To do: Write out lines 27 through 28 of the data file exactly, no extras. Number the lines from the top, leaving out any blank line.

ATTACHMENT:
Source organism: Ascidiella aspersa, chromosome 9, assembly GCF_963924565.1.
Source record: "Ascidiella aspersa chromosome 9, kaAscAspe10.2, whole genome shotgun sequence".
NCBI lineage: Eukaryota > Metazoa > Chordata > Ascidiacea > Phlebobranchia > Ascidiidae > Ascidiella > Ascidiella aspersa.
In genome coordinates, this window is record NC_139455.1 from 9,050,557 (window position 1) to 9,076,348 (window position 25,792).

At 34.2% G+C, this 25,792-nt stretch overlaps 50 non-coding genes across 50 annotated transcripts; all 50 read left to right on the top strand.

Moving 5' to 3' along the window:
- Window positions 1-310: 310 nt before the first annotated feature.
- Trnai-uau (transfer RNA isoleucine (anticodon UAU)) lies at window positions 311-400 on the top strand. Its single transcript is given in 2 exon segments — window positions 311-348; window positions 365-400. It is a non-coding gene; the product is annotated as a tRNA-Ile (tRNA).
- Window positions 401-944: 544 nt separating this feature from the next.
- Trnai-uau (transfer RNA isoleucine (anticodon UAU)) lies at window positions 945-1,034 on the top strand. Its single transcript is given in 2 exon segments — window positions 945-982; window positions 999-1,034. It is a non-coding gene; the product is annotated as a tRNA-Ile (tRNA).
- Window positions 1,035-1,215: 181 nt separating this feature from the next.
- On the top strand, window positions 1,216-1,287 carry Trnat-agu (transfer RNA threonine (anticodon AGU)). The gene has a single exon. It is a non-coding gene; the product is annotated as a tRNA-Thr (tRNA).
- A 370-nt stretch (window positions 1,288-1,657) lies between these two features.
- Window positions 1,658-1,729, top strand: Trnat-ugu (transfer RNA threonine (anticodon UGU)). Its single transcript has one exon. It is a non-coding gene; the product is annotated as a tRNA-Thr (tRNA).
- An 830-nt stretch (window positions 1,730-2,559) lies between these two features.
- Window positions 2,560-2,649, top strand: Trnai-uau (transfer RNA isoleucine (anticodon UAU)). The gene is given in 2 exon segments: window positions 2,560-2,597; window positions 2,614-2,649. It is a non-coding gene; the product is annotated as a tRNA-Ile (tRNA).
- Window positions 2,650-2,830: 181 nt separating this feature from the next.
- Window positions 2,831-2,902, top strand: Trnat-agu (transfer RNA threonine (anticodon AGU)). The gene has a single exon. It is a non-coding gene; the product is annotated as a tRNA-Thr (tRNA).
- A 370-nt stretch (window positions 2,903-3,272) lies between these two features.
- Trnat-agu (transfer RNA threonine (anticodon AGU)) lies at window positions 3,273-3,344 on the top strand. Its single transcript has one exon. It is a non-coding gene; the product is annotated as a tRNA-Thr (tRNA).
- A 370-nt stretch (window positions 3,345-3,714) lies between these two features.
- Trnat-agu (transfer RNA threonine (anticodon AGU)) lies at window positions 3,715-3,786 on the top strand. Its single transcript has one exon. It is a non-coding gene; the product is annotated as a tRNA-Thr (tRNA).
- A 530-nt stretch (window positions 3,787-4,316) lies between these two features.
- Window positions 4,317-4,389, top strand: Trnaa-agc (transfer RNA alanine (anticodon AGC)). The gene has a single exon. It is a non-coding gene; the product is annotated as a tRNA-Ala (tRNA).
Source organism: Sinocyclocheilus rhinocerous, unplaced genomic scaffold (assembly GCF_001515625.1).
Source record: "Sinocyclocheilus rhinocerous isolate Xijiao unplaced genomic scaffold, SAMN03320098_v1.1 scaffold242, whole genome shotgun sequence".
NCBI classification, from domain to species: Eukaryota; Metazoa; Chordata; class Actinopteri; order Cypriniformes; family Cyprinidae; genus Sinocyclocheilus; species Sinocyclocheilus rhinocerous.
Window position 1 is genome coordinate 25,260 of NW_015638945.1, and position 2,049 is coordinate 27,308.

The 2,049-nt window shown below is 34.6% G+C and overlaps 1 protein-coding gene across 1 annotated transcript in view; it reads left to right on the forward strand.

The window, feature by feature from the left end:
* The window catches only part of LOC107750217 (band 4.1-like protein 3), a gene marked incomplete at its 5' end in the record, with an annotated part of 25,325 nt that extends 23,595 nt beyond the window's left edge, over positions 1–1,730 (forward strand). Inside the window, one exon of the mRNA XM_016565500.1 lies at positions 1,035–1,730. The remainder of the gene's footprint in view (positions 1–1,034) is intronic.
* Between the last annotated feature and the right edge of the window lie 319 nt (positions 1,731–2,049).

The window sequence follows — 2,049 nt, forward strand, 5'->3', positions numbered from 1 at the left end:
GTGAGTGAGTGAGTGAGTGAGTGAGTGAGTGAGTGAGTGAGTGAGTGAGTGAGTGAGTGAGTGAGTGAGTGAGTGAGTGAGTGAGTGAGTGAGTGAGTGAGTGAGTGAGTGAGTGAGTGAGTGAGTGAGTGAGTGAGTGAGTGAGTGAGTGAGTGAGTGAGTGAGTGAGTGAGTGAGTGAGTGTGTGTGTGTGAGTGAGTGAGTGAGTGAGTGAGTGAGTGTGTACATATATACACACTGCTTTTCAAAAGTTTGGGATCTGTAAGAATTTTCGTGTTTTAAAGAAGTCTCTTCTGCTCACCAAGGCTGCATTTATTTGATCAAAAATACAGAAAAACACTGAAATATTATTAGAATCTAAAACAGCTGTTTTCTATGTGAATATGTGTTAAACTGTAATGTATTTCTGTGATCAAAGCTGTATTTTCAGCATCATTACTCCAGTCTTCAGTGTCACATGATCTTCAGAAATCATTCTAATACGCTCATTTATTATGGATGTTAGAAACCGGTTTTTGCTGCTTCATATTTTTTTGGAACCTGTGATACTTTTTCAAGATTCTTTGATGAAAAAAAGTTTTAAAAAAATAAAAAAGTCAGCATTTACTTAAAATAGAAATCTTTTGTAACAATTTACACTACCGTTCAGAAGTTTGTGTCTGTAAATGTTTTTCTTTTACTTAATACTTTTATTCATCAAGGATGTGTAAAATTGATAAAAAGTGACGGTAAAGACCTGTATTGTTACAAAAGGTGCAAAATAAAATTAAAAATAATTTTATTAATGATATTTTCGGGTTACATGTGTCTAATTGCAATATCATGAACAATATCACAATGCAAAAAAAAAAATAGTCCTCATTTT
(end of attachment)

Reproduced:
NCBI classification, from domain to species: Eukaryota; Metazoa; Chordata; class Actinopteri; order Cypriniformes; family Cyprinidae; genus Sinocyclocheilus; species Sinocyclocheilus rhinocerous.
Window position 1 is genome coordinate 25,260 of NW_015638945.1, and position 2,049 is coordinate 27,308.